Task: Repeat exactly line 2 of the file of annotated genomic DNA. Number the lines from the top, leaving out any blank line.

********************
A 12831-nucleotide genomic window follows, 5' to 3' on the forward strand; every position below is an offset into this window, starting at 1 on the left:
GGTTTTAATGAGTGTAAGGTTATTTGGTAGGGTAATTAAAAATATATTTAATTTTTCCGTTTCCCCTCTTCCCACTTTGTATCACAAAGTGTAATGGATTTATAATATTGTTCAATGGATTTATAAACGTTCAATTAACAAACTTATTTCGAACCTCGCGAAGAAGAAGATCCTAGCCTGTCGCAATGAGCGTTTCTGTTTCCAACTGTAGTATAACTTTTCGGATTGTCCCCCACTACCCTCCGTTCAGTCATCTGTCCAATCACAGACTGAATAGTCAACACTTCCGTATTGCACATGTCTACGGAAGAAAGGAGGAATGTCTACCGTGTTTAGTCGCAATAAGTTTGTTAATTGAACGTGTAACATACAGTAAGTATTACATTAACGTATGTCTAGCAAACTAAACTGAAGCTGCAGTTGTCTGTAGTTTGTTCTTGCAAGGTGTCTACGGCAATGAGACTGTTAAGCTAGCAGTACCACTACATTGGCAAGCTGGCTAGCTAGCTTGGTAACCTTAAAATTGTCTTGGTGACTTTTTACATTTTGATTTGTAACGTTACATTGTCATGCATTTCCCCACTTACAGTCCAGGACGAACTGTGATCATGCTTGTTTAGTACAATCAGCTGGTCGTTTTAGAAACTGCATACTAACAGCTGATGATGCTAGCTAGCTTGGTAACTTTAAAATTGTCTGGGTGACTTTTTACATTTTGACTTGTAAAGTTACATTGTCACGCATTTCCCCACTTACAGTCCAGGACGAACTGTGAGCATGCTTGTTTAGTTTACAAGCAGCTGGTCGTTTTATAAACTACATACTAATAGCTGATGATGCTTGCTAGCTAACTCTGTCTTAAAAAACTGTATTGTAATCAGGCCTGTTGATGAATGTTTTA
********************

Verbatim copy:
GGTTTTAATGAGTGTAAGGTTATTTGGTAGGGTAATTAAAAATATATTTAATTTTTCCGTTTCCCCTCTTCCCACTTTGTATCACAAAGTGTAATGGATTTATAATATTGTTCAATGGATTTATAAACGTTCAATTAACAAACTTATTTCGAACCTCGCGAAGAAGAAGATCCTAGCCTGTCGCAATGAGCGTTTCTGTTTCCAACTGTAGTATAACTTTTCGGATTGTCCCCCACTACCCTCCGTTCAGTCATCTGTCCAATCACAGACTGAATAGTCAACACTTCCGTATTGCACATGTCTACGGAAGAAAGGAGGAATGTCTACCGTGTTTAGTCGCAATAAGTTTGTTAATTGAACGTGTAACATACAGTAAGTATTACATTAACGTATGTCTAGCAAACTAAACTGAAGCTGCAGTTGTCTGTAGTTTGTTCTTGCAAGGTGTCTACGGCAATGAGACTGTTAAGCTAGCAGTACCACTACATTGGCAAGCTGGCTAGCTAGCTTGGTAACCTTAAAATTGTCTTGGTGACTTTTTACATTTTGATTTGTAACGTTACATTGTCATGCATTTCCCCACTTACAGTCCAGGACGAACTGTGATCATGCTTGTTTAGTACAATCAGCTGGTCGTTTTAGAAACTGCATACTAACAGCTGATGATGCTAGCTAGCTTGGTAACTTTAAAATTGTCTGGGTGACTTTTTACATTTTGACTTGTAAAGTTACATTGTCACGCATTTCCCCACTTACAGTCCAGGACGAACTGTGAGCATGCTTGTTTAGTTTACAAGCAGCTGGTCGTTTTATAAACTACATACTAATAGCTGATGATGCTTGCTAGCTAACTCTGTCTTAAAAAACTGTATTGTAATCAGGCCTGTTGATGAATGTTTTA